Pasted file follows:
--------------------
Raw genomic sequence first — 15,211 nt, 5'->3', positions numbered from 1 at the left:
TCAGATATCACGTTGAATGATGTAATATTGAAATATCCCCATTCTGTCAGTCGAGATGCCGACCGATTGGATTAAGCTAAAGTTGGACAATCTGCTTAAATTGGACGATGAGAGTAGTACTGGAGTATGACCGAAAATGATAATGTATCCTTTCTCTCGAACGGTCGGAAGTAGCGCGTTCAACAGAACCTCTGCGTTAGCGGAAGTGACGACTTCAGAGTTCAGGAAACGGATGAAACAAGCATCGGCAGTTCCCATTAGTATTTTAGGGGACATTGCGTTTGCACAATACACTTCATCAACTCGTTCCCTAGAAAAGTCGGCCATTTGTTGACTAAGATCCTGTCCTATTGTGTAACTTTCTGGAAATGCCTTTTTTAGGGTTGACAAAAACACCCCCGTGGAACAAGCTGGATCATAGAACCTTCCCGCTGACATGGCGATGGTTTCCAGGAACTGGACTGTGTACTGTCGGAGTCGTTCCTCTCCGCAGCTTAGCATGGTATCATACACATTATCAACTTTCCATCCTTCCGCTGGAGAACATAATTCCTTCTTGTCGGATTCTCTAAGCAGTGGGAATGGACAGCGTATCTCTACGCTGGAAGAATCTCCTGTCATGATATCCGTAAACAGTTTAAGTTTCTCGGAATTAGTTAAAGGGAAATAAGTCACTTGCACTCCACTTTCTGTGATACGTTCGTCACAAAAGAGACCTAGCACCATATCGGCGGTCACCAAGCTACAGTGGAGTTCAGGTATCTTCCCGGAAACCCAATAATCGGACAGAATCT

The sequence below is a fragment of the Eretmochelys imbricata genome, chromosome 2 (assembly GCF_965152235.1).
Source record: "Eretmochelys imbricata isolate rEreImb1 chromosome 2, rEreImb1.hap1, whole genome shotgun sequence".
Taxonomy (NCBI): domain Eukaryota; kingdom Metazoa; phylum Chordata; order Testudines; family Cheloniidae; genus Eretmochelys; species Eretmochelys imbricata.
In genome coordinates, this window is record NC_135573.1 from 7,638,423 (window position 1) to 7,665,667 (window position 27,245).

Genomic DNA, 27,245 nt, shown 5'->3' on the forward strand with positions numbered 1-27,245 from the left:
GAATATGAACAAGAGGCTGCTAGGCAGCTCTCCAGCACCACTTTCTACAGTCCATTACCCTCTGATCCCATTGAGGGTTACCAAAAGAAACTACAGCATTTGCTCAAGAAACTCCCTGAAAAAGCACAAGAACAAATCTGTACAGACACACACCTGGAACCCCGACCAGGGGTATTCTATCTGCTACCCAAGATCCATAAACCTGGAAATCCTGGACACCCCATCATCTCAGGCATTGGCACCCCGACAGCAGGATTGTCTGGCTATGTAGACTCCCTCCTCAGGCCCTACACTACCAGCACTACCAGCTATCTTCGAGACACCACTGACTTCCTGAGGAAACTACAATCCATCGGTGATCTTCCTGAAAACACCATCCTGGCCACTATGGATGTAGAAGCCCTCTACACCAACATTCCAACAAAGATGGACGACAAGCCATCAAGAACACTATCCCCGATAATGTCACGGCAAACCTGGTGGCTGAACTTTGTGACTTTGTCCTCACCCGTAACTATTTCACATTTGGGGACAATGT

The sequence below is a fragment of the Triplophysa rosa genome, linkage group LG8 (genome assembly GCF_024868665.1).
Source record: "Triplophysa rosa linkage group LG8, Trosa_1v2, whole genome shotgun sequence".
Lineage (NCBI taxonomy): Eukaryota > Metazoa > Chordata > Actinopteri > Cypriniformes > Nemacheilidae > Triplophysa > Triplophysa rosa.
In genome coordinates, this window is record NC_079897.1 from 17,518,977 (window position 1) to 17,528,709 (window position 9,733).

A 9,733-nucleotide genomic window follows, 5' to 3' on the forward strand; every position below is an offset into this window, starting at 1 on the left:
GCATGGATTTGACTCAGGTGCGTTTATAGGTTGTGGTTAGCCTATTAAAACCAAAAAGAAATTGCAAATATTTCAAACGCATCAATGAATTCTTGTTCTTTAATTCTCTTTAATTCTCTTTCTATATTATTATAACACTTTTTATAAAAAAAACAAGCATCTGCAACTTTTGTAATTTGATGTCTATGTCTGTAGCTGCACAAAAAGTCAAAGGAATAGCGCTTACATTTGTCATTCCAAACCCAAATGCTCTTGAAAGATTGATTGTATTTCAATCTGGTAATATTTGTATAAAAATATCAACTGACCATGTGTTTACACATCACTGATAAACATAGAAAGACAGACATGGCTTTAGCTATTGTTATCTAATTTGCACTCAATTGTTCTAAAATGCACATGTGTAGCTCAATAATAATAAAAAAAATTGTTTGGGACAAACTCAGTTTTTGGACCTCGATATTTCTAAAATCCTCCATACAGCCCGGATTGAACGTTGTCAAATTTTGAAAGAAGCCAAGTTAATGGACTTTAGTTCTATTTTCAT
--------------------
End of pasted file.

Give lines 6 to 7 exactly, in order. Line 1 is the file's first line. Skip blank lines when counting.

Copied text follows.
In genome coordinates, this window is record NC_135573.1 from 7,638,423 (window position 1) to 7,665,667 (window position 27,245).

Genomic DNA, 27,245 nt, shown 5'->3' on the forward strand with positions numbered 1-27,245 from the left: